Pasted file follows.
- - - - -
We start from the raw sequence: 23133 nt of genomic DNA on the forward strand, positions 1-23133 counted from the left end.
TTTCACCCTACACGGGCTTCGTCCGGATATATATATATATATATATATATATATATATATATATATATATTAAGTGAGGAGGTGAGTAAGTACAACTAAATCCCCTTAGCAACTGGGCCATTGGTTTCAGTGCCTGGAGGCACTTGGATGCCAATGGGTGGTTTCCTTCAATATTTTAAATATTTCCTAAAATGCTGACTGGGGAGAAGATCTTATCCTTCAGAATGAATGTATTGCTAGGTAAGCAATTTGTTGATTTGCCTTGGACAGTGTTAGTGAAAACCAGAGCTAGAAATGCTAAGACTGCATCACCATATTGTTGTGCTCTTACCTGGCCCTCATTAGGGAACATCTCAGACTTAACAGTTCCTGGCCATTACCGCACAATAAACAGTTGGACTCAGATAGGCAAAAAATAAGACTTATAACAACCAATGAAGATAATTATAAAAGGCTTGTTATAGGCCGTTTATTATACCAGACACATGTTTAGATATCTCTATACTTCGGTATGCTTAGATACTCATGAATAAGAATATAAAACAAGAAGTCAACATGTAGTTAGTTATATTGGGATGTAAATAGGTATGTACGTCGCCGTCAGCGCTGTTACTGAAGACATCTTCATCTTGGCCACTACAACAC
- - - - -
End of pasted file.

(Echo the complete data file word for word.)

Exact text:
We start from the raw sequence: 23133 nt of genomic DNA on the forward strand, positions 1-23133 counted from the left end.
TTTCACCCTACACGGGCTTCGTCCGGATATATATATATATATATATATATATATATATATATATATATATTAAGTGAGGAGGTGAGTAAGTACAACTAAATCCCCTTAGCAACTGGGCCATTGGTTTCAGTGCCTGGAGGCACTTGGATGCCAATGGGTGGTTTCCTTCAATATTTTAAATATTTCCTAAAATGCTGACTGGGGAGAAGATCTTATCCTTCAGAATGAATGTATTGCTAGGTAAGCAATTTGTTGATTTGCCTTGGACAGTGTTAGTGAAAACCAGAGCTAGAAATGCTAAGACTGCATCACCATATTGTTGTGCTCTTACCTGGCCCTCATTAGGGAACATCTCAGACTTAACAGTTCCTGGCCATTACCGCACAATAAACAGTTGGACTCAGATAGGCAAAAAATAAGACTTATAACAACCAATGAAGATAATTATAAAAGGCTTGTTATAGGCCGTTTATTATACCAGACACATGTTTAGATATCTCTATACTTCGGTATGCTTAGATACTCATGAATAAGAATATAAAACAAGAAGTCAACATGTAGTTAGTTATATTGGGATGTAAATAGGTATGTACGTCGCCGTCAGCGCTGTTACTGAAGACATCTTCATCTTGGCCACTACAACAC